¶ 11 Finally, the court of appeals erred by suggesting that a substantial injury must be comparable to a fracture or the loss of an organ or body part. Likewise incorrect is the State's argument that the injury need simply be “something having substance or actual existence” in order to be substantial. Adopting either of these arguments would be to adopt a definition of “substantial” inconsistent with its common meaning. Whether a disfigurement is substantial is a fact-intensive, case-by-case question that the trier-of-fact must resolve based on the evidence. Ultimately, the jury must decide whether the disfigurement is “considerable,” taking into account multiple factors—such as the injury's seriousness, location, duration, and visibility to others. Although the statute does not require that the injuries be comparable to a fracture or loss of an organ or body part, by including them in the same section with the temporary but substantial disfigurement language, the legislature intended that only serious injuries would elevate simple assault to aggravated assault, and “substantial disfigurement” must reflect an injury commensurate with the enhanced penalties for aggravated assault. Compare A.R.S. § 13–1204(D) (explaining that aggravated assault for a violation of A.R.S. § 13–1204(A)(3) is a class 4 felony) with A.R.S. § 13–1203(B) (explaining that an assault for a violation of A.R.S. § 13–1203(A)(1) is a class 1 misdemeanor). For example, misdemeanor assault carries a maximum penalty of six months, while aggravated assault under § 13–1204(A)(3) carries a presumptive sentence of six years. A.R.S. §§ 13–704; 13–707.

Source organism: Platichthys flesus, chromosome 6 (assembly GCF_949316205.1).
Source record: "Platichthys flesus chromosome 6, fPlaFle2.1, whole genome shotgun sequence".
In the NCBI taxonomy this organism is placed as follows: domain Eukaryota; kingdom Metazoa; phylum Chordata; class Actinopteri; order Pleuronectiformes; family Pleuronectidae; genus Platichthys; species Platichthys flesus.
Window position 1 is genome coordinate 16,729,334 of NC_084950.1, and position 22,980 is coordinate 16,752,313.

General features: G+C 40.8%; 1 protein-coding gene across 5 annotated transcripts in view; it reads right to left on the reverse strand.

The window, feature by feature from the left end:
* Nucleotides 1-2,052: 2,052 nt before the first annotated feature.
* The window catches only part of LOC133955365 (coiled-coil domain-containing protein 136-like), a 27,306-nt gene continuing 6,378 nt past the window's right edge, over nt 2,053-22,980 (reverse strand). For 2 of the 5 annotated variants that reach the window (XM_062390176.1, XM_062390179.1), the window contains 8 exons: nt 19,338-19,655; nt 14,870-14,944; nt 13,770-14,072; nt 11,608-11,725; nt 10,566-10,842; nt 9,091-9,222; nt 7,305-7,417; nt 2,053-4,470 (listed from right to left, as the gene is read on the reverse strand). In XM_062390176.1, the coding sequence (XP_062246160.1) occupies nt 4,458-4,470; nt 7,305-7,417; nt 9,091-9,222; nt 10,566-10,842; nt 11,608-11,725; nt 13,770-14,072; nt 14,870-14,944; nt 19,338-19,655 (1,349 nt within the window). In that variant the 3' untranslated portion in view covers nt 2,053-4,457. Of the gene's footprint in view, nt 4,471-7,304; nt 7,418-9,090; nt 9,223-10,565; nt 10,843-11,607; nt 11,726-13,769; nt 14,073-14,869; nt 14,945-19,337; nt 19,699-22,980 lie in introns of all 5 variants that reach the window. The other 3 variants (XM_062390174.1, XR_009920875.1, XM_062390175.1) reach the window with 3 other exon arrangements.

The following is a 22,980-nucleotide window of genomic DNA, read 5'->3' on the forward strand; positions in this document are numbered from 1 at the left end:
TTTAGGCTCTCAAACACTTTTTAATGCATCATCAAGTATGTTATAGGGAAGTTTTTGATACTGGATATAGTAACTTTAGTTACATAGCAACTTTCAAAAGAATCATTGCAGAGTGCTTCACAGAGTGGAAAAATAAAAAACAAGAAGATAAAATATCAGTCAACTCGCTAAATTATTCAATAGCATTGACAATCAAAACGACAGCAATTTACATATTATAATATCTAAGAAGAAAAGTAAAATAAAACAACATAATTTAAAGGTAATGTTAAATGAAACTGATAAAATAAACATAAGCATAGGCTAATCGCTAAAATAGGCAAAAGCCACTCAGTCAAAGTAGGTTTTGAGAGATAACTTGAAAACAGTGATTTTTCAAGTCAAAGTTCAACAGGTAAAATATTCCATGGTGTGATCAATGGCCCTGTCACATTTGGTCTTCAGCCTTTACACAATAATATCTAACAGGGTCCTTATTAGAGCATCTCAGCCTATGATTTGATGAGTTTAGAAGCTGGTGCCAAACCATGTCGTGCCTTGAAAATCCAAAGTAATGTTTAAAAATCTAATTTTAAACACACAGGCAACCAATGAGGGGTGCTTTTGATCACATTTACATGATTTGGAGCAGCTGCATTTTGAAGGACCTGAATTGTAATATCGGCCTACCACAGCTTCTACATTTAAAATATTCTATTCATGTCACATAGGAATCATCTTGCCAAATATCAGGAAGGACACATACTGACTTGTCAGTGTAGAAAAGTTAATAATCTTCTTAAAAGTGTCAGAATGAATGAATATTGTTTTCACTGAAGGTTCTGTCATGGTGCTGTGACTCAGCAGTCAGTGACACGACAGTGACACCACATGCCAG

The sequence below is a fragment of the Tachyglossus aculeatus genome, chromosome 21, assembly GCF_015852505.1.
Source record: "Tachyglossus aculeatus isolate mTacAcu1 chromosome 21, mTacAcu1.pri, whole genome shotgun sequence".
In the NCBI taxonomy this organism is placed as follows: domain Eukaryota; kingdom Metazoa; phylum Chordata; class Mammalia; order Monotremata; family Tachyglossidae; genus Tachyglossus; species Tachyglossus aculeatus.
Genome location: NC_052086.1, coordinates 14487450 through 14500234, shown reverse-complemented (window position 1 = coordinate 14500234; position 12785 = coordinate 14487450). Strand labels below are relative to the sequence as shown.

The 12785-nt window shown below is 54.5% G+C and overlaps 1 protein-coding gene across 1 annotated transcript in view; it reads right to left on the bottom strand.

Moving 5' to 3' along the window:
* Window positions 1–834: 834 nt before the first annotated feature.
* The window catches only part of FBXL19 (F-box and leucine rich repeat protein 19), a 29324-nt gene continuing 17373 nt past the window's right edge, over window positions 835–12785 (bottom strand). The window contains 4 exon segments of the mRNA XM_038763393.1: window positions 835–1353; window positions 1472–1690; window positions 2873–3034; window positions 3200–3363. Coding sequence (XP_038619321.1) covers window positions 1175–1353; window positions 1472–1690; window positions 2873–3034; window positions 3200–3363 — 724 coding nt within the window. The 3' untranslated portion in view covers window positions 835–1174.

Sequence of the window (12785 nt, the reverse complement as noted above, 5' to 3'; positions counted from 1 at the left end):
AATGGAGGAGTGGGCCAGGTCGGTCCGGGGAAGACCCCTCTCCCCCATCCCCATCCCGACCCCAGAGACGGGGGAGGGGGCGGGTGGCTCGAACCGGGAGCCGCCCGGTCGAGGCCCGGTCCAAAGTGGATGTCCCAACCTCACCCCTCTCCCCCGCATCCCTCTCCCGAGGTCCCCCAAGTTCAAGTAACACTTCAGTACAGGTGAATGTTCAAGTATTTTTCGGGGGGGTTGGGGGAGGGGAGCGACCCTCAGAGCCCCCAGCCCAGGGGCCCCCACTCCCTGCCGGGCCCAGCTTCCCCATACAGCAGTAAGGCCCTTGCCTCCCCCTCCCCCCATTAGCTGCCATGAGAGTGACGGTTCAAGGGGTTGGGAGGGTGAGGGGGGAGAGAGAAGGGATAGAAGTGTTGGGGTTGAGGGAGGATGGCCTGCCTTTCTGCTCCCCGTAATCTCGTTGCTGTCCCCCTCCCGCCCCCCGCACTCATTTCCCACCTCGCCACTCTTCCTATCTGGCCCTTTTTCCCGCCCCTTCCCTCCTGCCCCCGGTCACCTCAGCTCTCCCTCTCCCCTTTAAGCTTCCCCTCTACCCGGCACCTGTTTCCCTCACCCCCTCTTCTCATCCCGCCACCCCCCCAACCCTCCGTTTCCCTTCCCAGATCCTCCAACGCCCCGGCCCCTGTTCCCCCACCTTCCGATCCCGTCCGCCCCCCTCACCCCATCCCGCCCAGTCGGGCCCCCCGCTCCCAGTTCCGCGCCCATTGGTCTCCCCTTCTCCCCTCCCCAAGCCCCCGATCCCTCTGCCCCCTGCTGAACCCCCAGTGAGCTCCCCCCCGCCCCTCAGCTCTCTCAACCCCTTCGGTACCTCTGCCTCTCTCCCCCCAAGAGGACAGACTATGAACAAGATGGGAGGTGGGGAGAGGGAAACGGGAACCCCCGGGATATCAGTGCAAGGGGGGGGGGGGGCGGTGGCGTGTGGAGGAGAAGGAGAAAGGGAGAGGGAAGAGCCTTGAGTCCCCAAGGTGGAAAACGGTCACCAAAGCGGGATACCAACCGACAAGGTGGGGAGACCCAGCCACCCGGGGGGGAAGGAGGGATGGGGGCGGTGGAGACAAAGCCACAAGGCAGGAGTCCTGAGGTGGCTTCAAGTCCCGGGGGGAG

¶ 12 We now turn to the evidence supporting the jury's finding that the victim's hand injury constituted “temporary but substantial disfigurement.” The injury was 3–to–4 inches long, extending through each layer of skin and exposing the underlying muscle. Like the court of appeals, we conclude that sufficient evidence supported the aggravated assault conviction relating to that injury. We disagree, however, with the court of appeals' conclusion regarding the victim's abdominal injury. That injury punctured the victim's skin and exposed fatty tissue. Viewing the testimony and photographs presented at trial in the light most favorable to upholding the verdict, and applying the common definitions of the statutory terms, we conclude that sufficient evidence supports the jury's finding that the victim's abdominal injury constituted a “temporary but substantial disfigurement.”

III. CONCLUSION

¶ 13 We vacate paragraphs four through fifteen of the court of appeals' opinion and affirm Pena's convictions and sentences on all counts.

Justice BRUTINEL, opinion of the Court.